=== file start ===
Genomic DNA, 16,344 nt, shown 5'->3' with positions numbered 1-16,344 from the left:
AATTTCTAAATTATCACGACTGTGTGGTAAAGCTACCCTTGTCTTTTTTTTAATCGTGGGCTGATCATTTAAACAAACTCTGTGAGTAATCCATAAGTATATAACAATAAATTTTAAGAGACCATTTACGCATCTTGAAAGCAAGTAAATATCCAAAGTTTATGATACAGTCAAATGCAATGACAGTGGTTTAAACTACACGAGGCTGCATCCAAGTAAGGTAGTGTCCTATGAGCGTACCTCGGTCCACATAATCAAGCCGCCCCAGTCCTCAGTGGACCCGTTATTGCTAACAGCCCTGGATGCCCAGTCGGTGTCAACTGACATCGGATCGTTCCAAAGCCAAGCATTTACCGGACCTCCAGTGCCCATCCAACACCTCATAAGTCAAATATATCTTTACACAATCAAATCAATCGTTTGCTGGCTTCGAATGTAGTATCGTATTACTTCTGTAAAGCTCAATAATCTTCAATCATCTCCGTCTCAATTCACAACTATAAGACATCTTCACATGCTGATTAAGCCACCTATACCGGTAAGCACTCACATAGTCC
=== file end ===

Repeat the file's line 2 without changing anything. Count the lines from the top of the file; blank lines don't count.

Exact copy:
AATTTCTAAATTATCACGACTGTGTGGTAAAGCTACCCTTGTCTTTTTTTTAATCGTGGGCTGATCATTTAAACAAACTCTGTGAGTAATCCATAAGTATATAACAATAAATTTTAAGAGACCATTTACGCATCTTGAAAGCAAGTAAATATCCAAAGTTTATGATACAGTCAAATGCAATGACAGTGGTTTAAACTACACGAGGCTGCATCCAAGTAAGGTAGTGTCCTATGAGCGTACCTCGGTCCACATAATCAAGCCGCCCCAGTCCTCAGTGGACCCGTTATTGCTAACAGCCCTGGATGCCCAGTCGGTGTCAACTGACATCGGATCGTTCCAAAGCCAAGCATTTACCGGACCTCCAGTGCCCATCCAACACCTCATAAGTCAAATATATCTTTACACAATCAAATCAATCGTTTGCTGGCTTCGAATGTAGTATCGTATTACTTCTGTAAAGCTCAATAATCTTCAATCATCTCCGTCTCAATTCACAACTATAAGACATCTTCACATGCTGATTAAGCCACCTATACCGGTAAGCACTCACATAGTCC